On to insomnia.  I’ve done the math and in past 4 days I’ve only had a total of 14 hours of sleep-if that.  The very early morning I arrived in this grand city I got exactly one hour of sleep.  That night I got about 5 hours of sleep (6)  The night before last I got about 5 hours of sleep (11) and last night I got about 5 hours of sleep so I suppose I lied, I’ve slept for 14 hours in the past 4 days. 

Now, Cable TV.  There’s something that I can praise.  I’m over joyed, elated, enthusiastically fascinated by this marvelous invention.  To think that you can turn on an electronic box, press a magic button and like magic before your eyes you are privy to an endless array of tv shows, news broadcasts, programing!  Can you imagine?  Have you ever experienced such a thing?  Well I haven’t.  Rather, I don’t because I refuse to pay for cable television in Brooklyn.

Lastly, ode to Vodka.  Did you know that you can purchase a liter of Tanguray Vodka for under $15 when you’re outside of Manhattan?!  Well, you can.  You can get the better shit-Belvedere and Grey Goose for under $25!  I opted for the pseudo “bad” vodka and paid only $11.99 for good vodka and am currently on my third cosmopolitan watching SATC dreaming of my city on the Hudson.

heading back to OH-IO

Yesterday my father purchased my round-trip tickets home.  I’ve committed myself to over 5 days in Toledo and I’m a little nervous about that.  The last time I went home was for my grandfather’s funeral.  I was there for a long weekend.  The combination of family stuff coupled with the short amount of time and my undeniably adorable nephew made the time seem to fly by.  There wasn’t enough time for me to realize that I was smack in the middle of, well Middle America.  Land of churches as far as the eye can see.

Have you ever been to Toledo, Ohio?  Have you ever heard of Toledo, Ohio?  You may have.  We have a few claims to fame.  The newest, and some would consider most notable is Katie Holmes.  I actually attended high school with the girl prodigy turned Scientologist.  We also have Jamie Farr-he has a golf tournament in Ohio dedicated to him.  He was also on the TV show M*A*S*H which I never watched as a child.  Most of the glass in the United States is made in Toledo.  If you look at the bottom of any of your glassware in your cupboard I would venture to guess that half of them has a small script capital L inscribed.  That L Stands for Libbey.  Libbey Glass is made in Toledo, “The Glass City”  A lot of Jeeps are made in Toledo, too.  Toledo has its own minor league baseball team as well as a hockey team.  Toledo has a lot of malls, too.  And a lot of churches.  The street I grew up on as a child, Collingwood, has on average two churches per block in certain parts of the street.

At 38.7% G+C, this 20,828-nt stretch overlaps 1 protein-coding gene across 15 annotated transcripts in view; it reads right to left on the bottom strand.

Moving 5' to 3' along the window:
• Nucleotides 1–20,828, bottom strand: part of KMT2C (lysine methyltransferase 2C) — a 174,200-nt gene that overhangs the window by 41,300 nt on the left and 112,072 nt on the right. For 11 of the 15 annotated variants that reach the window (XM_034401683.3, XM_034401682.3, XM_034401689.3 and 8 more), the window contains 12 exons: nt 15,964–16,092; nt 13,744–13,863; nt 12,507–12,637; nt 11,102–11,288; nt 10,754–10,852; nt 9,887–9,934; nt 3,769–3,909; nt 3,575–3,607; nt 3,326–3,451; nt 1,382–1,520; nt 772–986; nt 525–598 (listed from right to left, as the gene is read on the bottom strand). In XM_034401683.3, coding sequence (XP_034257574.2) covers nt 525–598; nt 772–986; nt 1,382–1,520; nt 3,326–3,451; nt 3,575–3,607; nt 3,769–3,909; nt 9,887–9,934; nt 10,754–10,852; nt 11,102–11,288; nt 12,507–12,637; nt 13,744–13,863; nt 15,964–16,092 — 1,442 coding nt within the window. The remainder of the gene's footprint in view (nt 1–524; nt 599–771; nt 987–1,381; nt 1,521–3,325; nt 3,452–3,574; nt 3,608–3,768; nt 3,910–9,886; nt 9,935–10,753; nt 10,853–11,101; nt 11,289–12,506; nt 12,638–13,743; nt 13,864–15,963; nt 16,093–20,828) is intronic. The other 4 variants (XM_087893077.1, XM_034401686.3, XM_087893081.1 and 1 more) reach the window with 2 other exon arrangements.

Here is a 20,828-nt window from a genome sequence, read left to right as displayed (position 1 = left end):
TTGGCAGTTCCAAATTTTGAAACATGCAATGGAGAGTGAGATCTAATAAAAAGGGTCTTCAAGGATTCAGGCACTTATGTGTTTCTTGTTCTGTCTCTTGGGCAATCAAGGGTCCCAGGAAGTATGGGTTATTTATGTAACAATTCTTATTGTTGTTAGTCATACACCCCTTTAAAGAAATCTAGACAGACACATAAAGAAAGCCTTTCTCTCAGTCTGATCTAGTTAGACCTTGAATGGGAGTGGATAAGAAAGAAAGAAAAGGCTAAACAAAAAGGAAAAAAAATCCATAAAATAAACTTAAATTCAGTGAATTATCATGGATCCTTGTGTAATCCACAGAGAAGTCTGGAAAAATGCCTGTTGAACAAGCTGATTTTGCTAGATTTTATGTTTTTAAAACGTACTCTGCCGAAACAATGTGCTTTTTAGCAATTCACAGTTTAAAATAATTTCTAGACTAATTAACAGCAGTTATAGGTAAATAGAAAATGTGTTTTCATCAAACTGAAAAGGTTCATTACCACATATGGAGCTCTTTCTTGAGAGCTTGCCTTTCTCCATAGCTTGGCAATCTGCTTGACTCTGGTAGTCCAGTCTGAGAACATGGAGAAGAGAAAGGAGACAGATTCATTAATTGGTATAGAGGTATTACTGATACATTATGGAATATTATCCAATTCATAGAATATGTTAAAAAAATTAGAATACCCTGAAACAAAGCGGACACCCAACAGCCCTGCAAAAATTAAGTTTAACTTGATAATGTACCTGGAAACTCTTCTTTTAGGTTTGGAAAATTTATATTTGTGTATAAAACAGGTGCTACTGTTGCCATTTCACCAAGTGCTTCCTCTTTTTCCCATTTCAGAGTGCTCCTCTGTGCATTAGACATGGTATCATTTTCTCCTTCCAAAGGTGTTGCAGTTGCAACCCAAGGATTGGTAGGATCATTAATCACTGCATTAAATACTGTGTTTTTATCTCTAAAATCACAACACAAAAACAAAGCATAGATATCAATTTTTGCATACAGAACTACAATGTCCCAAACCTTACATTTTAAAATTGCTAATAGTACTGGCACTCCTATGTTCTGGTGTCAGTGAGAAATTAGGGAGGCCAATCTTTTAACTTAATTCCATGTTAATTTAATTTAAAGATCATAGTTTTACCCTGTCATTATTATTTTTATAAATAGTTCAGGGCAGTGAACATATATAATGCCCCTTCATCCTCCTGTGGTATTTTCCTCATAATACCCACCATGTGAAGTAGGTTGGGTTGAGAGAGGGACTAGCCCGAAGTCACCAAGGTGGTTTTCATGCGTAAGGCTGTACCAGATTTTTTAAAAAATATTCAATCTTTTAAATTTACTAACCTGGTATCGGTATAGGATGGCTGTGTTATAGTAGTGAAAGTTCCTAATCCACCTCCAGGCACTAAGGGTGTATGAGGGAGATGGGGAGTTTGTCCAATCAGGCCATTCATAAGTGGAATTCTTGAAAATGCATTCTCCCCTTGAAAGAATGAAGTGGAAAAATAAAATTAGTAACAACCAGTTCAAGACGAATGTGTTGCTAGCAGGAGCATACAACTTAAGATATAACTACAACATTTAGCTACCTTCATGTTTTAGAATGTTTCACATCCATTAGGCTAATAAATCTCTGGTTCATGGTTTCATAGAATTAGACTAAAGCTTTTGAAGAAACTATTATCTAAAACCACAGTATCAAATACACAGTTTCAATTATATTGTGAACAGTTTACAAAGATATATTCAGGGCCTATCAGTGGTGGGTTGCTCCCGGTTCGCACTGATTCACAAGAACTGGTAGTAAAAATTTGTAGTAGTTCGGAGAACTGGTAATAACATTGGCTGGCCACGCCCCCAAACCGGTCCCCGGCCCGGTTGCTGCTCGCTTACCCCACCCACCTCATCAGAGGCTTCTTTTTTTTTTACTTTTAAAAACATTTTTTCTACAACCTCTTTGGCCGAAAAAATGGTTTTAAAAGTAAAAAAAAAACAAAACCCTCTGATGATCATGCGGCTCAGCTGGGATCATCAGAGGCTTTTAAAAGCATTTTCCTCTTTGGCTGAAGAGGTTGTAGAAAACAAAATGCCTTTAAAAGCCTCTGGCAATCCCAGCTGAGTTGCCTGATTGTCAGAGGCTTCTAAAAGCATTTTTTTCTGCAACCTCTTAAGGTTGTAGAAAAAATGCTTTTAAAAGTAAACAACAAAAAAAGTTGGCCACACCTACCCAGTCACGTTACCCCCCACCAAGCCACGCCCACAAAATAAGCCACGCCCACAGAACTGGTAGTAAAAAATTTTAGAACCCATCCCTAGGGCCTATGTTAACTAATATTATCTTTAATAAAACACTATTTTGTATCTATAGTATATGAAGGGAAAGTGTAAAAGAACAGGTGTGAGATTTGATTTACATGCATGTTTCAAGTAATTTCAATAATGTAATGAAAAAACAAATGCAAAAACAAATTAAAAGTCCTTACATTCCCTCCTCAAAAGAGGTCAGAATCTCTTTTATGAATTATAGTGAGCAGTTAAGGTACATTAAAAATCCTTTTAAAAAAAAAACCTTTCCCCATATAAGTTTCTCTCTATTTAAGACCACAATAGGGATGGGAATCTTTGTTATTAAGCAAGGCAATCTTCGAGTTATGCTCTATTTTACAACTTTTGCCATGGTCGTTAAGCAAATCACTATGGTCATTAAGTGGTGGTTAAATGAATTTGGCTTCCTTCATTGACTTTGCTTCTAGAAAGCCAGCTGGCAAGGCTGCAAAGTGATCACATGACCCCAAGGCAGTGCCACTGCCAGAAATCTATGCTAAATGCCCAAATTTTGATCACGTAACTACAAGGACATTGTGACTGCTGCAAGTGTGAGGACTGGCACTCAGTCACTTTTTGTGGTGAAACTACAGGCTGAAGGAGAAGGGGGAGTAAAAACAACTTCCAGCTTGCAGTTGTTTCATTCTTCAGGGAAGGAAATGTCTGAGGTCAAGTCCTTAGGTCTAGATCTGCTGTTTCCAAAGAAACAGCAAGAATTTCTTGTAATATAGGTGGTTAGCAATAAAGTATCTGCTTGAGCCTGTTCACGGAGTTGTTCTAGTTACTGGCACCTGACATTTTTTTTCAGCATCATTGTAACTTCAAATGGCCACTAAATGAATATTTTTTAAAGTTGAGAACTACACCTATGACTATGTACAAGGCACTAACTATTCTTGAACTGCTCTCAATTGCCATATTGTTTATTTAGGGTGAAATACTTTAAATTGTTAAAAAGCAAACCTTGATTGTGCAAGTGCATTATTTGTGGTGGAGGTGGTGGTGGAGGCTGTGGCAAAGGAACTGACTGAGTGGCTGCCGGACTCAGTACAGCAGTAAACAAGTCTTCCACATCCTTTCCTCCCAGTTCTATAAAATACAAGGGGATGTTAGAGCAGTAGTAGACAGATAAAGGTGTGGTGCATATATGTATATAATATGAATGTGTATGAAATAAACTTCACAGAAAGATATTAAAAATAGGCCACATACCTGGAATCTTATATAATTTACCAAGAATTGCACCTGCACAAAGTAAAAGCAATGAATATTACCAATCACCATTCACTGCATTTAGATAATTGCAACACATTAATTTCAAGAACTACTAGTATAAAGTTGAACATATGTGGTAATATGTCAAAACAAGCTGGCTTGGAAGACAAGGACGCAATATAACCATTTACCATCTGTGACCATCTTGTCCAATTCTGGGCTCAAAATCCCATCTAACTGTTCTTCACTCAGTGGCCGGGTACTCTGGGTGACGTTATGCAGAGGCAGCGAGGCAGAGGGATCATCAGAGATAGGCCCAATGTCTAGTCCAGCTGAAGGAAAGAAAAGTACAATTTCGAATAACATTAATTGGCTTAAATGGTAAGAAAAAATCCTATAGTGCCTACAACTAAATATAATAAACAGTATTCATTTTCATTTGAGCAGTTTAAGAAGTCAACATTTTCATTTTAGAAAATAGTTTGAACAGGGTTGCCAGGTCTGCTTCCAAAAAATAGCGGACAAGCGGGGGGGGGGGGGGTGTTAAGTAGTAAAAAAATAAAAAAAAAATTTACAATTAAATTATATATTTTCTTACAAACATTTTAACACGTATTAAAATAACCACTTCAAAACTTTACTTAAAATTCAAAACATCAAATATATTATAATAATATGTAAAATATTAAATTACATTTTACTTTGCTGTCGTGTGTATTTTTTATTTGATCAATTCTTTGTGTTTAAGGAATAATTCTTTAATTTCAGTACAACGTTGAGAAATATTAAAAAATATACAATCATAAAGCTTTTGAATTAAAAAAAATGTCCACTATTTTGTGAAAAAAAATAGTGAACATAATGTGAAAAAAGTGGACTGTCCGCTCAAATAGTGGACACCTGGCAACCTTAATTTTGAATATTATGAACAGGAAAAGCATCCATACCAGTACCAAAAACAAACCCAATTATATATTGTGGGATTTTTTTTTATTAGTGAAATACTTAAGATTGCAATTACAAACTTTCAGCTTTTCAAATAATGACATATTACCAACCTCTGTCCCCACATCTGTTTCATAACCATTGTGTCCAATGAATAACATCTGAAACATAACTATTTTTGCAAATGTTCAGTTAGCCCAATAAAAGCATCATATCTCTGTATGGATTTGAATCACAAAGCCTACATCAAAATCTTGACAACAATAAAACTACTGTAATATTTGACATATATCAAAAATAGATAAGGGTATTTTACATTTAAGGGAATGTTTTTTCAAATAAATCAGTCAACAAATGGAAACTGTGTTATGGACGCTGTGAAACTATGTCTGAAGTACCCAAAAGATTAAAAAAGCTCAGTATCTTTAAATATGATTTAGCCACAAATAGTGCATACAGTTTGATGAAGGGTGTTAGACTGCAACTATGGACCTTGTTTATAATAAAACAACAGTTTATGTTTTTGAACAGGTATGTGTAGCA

Folks in Toledo are pretty conservative for the most part.  They’re pretty Christian, lots of them are Catholic.  There are pockets of Muslims and Jews and a fairly large “Hispanic” culture.  I use Hispanic in quotations not to make small of it, it’s just that there’s no defined Cuban, El Salvadoran, Dominican, Mexican identity celebrated there-most ethnic groups tend to be all lumped together.  This is why for a long time I have refused to refer to myself as “African American.”  In Toledo black folks and white folks use “African American” just like “Hispanic”  those who are black are “African American”  when you move to NYC and have friends from Ghana you soon realize that they are African Americans.  Or on the other coin you meet a black girl from Jamaica or the DR an accidentally refer to them as African American and are quickly reminded that they’re Caribbean or black Latinas.

When I first moved to New York I was shocked by the need to label.  Since my African American post 1920’s Literature class in college I stopped calling black people “African American” and started calling us black to the dismay of many classmates.  So coming to NYC I was shocked that my answer for my racial identity wasn’t sufficient to the mass majority of people who wanted to know.  They’d ask “Where are you from?”  and when I said Ohio they wanted to know where my parents were from and their parents.  I realized they weren’t looking for states but a rather a county of origin.  A country I unfortunately couldn’t give them.  Like so many blacks in the US-living outside of the very culturally diverse Metro New York area I have no idea where my “people” are from.  For all I know I could be Jamaican or Dominican.  When you’re a black person and a descendant of slavery your identity is completely lost in the lack of paperwork.  We can look, we can try but the task at hand will be very difficult.  I’ve been told that I have “Chinese” eyes (from folks in Ohio, of course who still refer to most people of Asian decent as Chinese).  A New Yorker would be more direct-you have Korean eyes, or Japanese eyes.  I don’t think my eyes look Asian at all but that’s what I was told as a kid…I know I’m bashing my home town.

Truth be told there was nothing blatantly fucked up about my childhood.  There wasn’t anything overtly horrible or racist that happened to me.  (although there are a lot of confederate flags on bumpers there)  That said I would never in a million years even consider spending more time there than necessary.  Like going home for the holidays.  I usually try to limit my time there to 5-7 day periods of time.  Like next week.  5 days.  If you pray, pray for me.

Wait…So You’re Gay!?